For many sites, the Panda and Penguin updates were entirely inconsequential. Rankings may have fluctuated slightly, but largely it was little more than a minor bump in the road. We hear (and, in some cases, experience) the horror stories of sites being entirely wiped out, but it is by no means right across the board.
Sure, plenty of site owners will think twice about how many keyword-optimised anchor text links they create or whether they choose to buy links. Clearly Google are getting better at spotting these things, so it is wise to tread with caution (as it always has been). However, the search engines haven’t been purged of poor results entirely. Plenty of affiliates and low value, keyword-optimised sites are profiting.
This creates a bit of a problem for Google and SEOs. We always talk about building an identity, working on ‘inbound marketing’ (*shudder*) and developing a social profile to truly dominate search rankings. Conversely, the advice we provide is to stop creating nonsense landing pages to target keywords, never buy links and be more creative with anchor text (if indeed you are going to use it at all).
But not everybody is playing by the rulebook and, quite often, they are the ones that are winning.
Context, content and authority might be the ranking factors of tomorrow, but in the here and now, plenty of people are still getting thousands of visitors from breaking/bending the rules and over-optimising sites. Whilst this continues, keywords will never be dead.
What about the future?
The theory behind the future of search is that it will be a much more organic process. Rather than people using keyword-based searches, they’ll just ask questions and be provided with answers. These will be based on sites with proven authority or that have been shared by people within your social circle/influential industry figures or even the search engines themselves.
In such a world, keywords and most links would be entirely redundant. The search engines would know what you do, where you’re based and whether you’re best placed to provide the answer/product/service being sought. But when will that actually happen?
Should you abandon pages and techniques that are still working to focus on what may or may not happen in the future? Keywords might be considered ridiculous in a few years; however, the notion that they would pale into insignificance might be similarly mocked. We are entirely at the mercy of Google. Whilst they might be pointing towards a new dawn of search, there’s still plenty of evidence that this isn’t about to happen here and now.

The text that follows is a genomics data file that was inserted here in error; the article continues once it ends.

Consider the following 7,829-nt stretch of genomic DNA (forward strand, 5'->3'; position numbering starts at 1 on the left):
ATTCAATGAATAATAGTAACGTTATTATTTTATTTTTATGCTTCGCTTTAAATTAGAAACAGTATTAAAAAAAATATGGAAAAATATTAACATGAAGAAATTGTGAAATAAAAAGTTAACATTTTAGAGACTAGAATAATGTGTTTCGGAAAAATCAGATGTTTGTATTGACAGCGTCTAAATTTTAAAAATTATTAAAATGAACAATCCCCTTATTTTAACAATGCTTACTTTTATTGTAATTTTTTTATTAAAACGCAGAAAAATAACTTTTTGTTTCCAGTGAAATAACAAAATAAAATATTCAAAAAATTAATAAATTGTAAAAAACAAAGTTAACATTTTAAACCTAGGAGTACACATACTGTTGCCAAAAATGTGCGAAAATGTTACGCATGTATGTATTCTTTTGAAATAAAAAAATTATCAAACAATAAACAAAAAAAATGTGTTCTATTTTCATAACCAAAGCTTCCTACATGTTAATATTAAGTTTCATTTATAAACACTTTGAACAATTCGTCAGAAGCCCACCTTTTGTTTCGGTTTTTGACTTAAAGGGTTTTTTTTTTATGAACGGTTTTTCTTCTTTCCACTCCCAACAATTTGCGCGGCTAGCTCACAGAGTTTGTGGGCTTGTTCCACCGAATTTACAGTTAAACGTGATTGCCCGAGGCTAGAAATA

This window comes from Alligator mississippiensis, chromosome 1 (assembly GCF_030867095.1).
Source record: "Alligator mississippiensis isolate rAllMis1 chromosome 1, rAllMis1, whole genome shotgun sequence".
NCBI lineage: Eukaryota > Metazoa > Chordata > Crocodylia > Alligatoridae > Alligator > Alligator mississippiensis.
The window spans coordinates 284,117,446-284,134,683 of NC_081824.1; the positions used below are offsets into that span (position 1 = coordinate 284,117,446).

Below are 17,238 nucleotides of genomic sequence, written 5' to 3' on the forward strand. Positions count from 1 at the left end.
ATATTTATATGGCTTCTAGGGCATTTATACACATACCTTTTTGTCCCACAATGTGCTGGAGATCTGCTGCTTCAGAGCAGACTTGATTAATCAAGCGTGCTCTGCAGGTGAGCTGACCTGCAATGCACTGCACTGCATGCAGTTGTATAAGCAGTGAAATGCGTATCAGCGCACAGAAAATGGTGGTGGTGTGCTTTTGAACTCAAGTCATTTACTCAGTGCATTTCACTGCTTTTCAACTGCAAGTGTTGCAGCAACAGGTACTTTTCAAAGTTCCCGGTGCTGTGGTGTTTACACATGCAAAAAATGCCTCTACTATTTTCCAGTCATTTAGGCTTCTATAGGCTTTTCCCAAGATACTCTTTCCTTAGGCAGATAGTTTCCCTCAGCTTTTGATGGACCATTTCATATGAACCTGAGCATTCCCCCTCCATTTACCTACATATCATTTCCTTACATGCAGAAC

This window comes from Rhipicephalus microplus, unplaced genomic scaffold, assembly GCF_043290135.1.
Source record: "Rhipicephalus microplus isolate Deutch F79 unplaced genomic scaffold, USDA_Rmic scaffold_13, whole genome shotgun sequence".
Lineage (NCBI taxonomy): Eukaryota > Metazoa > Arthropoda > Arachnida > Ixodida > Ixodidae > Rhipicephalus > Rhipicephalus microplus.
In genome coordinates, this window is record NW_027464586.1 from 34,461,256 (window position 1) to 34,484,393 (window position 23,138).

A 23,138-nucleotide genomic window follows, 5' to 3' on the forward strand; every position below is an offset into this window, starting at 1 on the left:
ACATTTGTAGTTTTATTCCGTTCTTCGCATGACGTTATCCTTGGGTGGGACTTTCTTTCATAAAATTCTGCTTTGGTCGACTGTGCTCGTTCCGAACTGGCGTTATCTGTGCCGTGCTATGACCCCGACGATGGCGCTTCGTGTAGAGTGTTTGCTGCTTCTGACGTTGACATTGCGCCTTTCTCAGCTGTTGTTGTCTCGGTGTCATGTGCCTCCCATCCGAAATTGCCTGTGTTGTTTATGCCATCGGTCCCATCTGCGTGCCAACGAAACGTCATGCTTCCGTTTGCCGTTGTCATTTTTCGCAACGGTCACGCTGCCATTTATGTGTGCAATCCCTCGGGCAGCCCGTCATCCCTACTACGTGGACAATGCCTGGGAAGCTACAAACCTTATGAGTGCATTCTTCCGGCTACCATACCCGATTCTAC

That’s scant consolation for those that did get hit by the updates of course. Whether it’s for paid links or low-grade content, these penalties were largely justified. However, they have taken years to enforce; all of which means it’s difficult to predict when the next step forward will come.
Should you abandon what is working?
Personally, I’ve not been overly concerned about keywords for a while and won’t be changing that opinion any time soon. It’s illogical, other than where they are used as a natural part of on-site content. Writing copy to target keywords, rather than creating content that happens to include keywords, is a major problem. So having a page for “SEO Southampton”, “SEO Hampshire”, “SEO UK”, “SEO London” and so on is just a waste of server space.
Anchor text is much the same. It stands out like a sore thumb and shouldn’t really pass on relevance – even though it does. Links should be used to add context or to divert readers to appropriate sources, not as a method of justifying writing content or passing on relevance. That flies in the face of content marketing to a certain extent, but links can still go back to your page, just using a more logical path or term.
By all means build for a social future, create a brand identity and author relevance, but there’s no point in abandoning what is working for you in the here and now. Okay, this may prove to be short sighted, particularly if updates to Penguin roll in soon. However, if you’re number one for a phrase, why should you go back and change 70% of your inbound anchor text to alternative terms?
Some might risk it, others will simply be happy to enjoy the good times whilst they last. Of course you can always vary your techniques moving forwards and strong links will usually provide a tonic to any potential slap on the wrist for low value content. It’s a choice that marketing agencies and site owners have to make, independently or together, and it may be easier in some situations than others.
So keywords are alive and may be for some time to come. Whether they will survive as more semantic-based search factors are implemented is open to debate, so feel free to leave your thoughts below.